The blogger Clotilde Dusoulier (www.chocolateandzucchini.com), now on her third book, is not a vegetarian. But as a resident of Paris, and onetime San Franciscan, she loves vegetables in that romantic, no-holds-barred way that’s not surprising to encounter among those who live around well-stocked urban farmers’ markets.
In “The French Market Cookbook: Vegetarian Recipes From My Parisian Kitchen,” blanch-roasted new potatoes (the smaller the better), come out appealingly wrinkly and golden. A green bean salad, colorful with red rice, secretly holds almond butter for a clingy, creamy lemony dressing, and crunch from chopped almonds. Herbal eggplant tabbouleh is a variation on the traditional cucumber-and-tomato version. The eggplant is a good flavor sponge, though the skin gets in the way of surrendering to the experience.
Three recipes make use of an olive oil crust (Dusoulier likes her crusts a lot) that comes together quickly, but bakes up with an unyielding texture that did not improve as I became more accustomed to making it. A tomato mustard tart is very wet, saturated with tomatoes. I’m not sure you can write a recipe that gives consistent results using halved tomatoes given how much they vary in size. Rosemary scented and piping hot, Corsican turnovers enclose a squash filling that puts to shame the attractive but tough crust. And a mushroom and chive quiche, eggy and earthy, benefits from the usual dab of Dijon with a subtle dose of paprika.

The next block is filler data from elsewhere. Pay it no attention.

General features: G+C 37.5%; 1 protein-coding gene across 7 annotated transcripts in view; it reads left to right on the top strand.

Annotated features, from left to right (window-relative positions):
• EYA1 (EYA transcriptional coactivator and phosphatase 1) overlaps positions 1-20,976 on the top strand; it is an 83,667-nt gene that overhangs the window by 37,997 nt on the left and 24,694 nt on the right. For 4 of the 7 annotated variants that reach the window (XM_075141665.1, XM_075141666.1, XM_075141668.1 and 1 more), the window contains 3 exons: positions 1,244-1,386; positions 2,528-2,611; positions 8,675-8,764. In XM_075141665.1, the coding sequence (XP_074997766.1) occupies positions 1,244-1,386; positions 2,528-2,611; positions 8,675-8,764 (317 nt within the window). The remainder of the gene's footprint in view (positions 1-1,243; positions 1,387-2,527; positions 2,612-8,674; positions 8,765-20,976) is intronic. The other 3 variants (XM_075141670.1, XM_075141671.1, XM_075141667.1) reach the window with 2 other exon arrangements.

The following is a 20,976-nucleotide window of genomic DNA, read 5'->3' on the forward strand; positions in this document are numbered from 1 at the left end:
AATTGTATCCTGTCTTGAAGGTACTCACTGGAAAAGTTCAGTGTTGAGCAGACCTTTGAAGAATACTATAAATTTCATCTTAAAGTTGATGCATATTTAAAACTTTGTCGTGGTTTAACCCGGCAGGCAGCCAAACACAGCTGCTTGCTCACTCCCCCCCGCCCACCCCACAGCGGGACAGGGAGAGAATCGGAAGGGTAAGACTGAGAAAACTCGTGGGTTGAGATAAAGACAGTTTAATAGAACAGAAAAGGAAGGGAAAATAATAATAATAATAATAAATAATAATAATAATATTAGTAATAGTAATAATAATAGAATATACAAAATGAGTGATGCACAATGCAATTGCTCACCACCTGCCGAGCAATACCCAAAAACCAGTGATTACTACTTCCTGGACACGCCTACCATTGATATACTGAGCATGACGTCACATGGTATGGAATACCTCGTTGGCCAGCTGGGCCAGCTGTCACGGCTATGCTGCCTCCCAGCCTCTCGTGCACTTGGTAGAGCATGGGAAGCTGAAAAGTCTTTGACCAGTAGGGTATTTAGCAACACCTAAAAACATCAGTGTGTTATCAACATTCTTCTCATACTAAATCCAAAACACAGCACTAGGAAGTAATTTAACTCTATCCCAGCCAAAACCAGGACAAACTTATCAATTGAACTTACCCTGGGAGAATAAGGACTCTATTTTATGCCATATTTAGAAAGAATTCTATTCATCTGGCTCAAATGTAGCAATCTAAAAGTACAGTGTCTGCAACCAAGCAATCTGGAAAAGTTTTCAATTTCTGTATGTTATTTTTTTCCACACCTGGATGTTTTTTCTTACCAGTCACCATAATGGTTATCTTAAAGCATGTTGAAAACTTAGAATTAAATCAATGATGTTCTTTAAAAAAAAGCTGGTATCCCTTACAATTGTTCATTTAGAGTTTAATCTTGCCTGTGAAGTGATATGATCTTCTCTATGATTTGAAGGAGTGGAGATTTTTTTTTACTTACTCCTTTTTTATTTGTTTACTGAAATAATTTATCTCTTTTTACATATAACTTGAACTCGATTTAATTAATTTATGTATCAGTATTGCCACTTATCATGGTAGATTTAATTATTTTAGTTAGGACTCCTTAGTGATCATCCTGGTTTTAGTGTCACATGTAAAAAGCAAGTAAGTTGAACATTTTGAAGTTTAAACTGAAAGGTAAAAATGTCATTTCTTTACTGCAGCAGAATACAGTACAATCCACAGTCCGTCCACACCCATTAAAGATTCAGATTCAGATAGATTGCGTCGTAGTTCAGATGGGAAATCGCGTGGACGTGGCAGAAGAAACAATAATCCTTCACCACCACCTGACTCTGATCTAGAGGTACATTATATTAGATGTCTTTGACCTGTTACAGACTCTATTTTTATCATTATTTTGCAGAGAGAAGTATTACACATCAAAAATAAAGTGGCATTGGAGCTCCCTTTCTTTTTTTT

I had irregular results from a delicious-sounding peach, almond, and cardamom clafoutis (a sort of baked fruit custard). Using less than the 2¼ pounds of peaches called for nearly overflowed the baking dish and the custard needed at least an hour in the oven, rather than the 30 to 40 minutes in the recipe.
But Dusoulier’s vegetable sides and soups are hard to improve upon. Vinaigrette for a dish of silken, melted leeks gets a bit of body from crumbled, hard-cooked egg. Squash soup, often a dull fall staple, borrows the earthy, almost rye-like flavor of celery root for complexity and depth. And a cauliflower gratin takes on the sunny yellow color of turmeric and gets its layered texture from hazelnuts and breadcrumbs.
In the ingredient lists, you can skip the “fine sea salt” and “unrefined blond evaporated cane juice” (I used ordinary salt and sugar). But the big question is, what if you can’t find produce as gorgeous as Dusoulier’s? Well, your results may vary. The author herself cautions readers to stay away from well-traveled industrial vegetables that, used in this book, would leave you wondering what all the fuss is about. But at their best, these recipes achieve a simple elegance that underscores, without overwhelming, the natural perfection of seasonal ingredients.